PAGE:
Not snoozing: Lawmakers also worked hard to pass a bill ensuring middle schools will start no later than 8 a.m. and pushing high school start times to 8:30 a.m. Those changes must be in place by July 1, 2026. “Studies have proven that a good night’s sleep improves a student’s physical and mental health, safety, academic performance and overall quality of life,” said Republican Rep. John Temple of Wildwood, the bill’s sponsor. “This bill establishes appropriate school start times as a way to improve both academic scores and mental well-being.”


Emotions charge up regarding many Florida laws, but Rep. Chuck Clemons took to task an entire industry when a consumer choice bill advanced from the House Healthcare Regulation Subcommittee.

De-integration: The bill that sparked a conversation was from Rep. Liz Cheney, a Pinellas Republican. She said HB 1509 will break up the vertical integration of corporate pharmacies, drug manufacturers and pharmacy benefit managers.

Anger from the dais: Clemons, the committee Chair, called the current system “capitalism run amok,” an unusual attack from one of the House’s most senior Republicans.

Chuck Clemons takes the battle to an entire industry.

Populist prescription: “It’s a wonder that we have the organization of government that we do, because, in a level of government that’s less than ours, some of these folks would be running from pitchforks,” Clemons said, “because they steal.”

Pointed close: He directed a stinging remark at some of the industry officials benefiting today. “They’re stealing from sick people,” Clemons said. “And all I can say is, you better get good with your maker, because you may rot in hell for some of these things that have happened in the past.”

Bipartisanship: The fiery words hardly left room for Cheney to bring more invective. But the bill coasted through the committee with unanimous support.

— Fifty years since ’Nam —

A nice moment occurred on the Florida Senate floor Wednesday when the chamber joined elected current and former members of the U.S. Armed Forces in honoring Sen. Vic Torres and Vietnam War veterans for their service.

Half a century passed: Wednesday marked 50 years to the day since the last U.S. combat troop left Vietnam. As noted by Sen. Danny Burgess, a captain in the Florida Army National Guard, nearly a third of Florida’s 1.5 million veterans served with honors during that time, but “our nation failed to properly acknowledge and thank these men and women” for their sacrifice.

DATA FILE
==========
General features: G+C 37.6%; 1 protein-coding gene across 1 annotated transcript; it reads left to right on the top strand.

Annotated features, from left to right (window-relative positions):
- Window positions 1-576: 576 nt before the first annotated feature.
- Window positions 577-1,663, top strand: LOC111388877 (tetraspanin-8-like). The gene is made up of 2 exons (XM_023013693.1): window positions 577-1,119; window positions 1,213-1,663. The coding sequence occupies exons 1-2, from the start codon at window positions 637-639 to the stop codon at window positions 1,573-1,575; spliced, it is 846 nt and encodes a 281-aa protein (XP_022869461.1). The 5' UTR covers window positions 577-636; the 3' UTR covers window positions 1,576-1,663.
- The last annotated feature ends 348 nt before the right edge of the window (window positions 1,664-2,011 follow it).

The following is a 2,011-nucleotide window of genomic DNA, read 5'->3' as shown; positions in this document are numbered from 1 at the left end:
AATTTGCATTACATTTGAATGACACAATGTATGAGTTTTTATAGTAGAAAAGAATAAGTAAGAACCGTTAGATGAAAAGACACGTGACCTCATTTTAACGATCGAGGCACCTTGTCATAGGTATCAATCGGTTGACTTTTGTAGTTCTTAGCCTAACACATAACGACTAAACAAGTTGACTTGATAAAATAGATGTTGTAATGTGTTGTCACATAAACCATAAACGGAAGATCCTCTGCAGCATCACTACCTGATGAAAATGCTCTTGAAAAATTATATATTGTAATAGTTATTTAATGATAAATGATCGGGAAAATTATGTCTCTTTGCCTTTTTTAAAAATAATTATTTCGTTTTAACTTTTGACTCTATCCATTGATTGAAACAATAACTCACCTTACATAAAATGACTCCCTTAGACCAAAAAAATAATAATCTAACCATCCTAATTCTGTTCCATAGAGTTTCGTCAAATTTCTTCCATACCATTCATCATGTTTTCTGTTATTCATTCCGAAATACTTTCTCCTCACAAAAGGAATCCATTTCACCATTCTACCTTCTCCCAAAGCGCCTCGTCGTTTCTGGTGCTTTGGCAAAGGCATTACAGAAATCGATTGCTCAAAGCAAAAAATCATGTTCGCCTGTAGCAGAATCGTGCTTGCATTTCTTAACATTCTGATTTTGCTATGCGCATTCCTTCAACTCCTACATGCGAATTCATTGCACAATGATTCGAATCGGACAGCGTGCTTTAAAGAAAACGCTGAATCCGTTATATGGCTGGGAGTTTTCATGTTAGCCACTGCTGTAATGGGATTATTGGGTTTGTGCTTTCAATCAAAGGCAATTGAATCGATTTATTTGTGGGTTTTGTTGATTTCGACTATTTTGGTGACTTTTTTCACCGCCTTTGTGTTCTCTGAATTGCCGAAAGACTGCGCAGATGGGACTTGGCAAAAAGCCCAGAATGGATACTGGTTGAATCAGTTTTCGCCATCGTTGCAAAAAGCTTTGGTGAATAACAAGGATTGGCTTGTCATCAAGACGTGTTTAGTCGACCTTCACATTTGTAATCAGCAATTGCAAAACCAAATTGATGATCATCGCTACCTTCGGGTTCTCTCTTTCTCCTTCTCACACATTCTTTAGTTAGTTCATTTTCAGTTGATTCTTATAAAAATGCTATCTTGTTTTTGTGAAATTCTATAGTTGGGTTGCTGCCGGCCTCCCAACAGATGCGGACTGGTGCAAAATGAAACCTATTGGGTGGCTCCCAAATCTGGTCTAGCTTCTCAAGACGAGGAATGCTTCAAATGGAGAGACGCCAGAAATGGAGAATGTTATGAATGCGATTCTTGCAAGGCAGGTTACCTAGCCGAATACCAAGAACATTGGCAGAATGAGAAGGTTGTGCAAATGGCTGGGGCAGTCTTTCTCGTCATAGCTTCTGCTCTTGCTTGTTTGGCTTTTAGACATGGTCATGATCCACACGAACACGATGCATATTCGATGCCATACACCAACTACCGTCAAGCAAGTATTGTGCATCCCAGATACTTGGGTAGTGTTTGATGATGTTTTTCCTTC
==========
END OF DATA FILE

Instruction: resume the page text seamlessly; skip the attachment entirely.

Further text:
The Senate honors Vietnam veterans, including one of its own.

A lifetime of service: Torres was stationed in Okinawa during the war and enlisted in the U.S. Marine Corps as a young New Yorker after seeing the draft take his brother and friends, many of whom “never came back,” he said. Upon returning stateside, Sen. Bryan Ávila, a Florida National Guard lieutenant, told how Torres served as a New York Transit officer before moving to Florida, where he “followed his passion of community and volunteer service” before winning election to the Legislature in 2012.

A heartfelt, belated homecoming: Sen. Jay Collins, a decorated Special Forces veteran, and Senate President Passidomo also offered plaudits to Torres, who was presented with a plaque and medal commemorating the anniversary of Operation Homecoming. Passidomo called Torres “a good man and a good member of the Senate” from whom she hoped to see “a couple more years of good service” in elected office.

A visibly moved Torres said he is proud of his service and of the military personnel who served after him, including his fellow service members in the Senate. “Being here as a veteran, I’ve always treasured the few of us that are here,” he said, “(and this is) a great honor, so thank you all from the bottom of my heart.”

— Week ahead —

There’s a lot in store for the Legislature this week as the 2023 Legislative Session trudges on. Monday is sure to be packed with popcorn-worthy debate on two high-profile measures expected to pass the Republican-led Senate.

Abortion and trans issues rule Monday: The Senate will take up and is expected to pass a six-week abortion ban, which would prohibit the procedure before most expectant parents even know they’re pregnant. The chamber will also take up amendments to a bill banning treatment for gender dysphoria in kids. Democrats, who oppose both measures, will hold a media availability at 9:30 a.m. on the 4th floor of the Capitol.

What a drag: The Senate will hold a floor Session at 4:30 p.m. Tuesday during which they are expected to take up a measure (SB 1438) from Sen. Clay Yarborough that would clear the way for the state to revoke licenses at establishments that allow children to attend drag shows.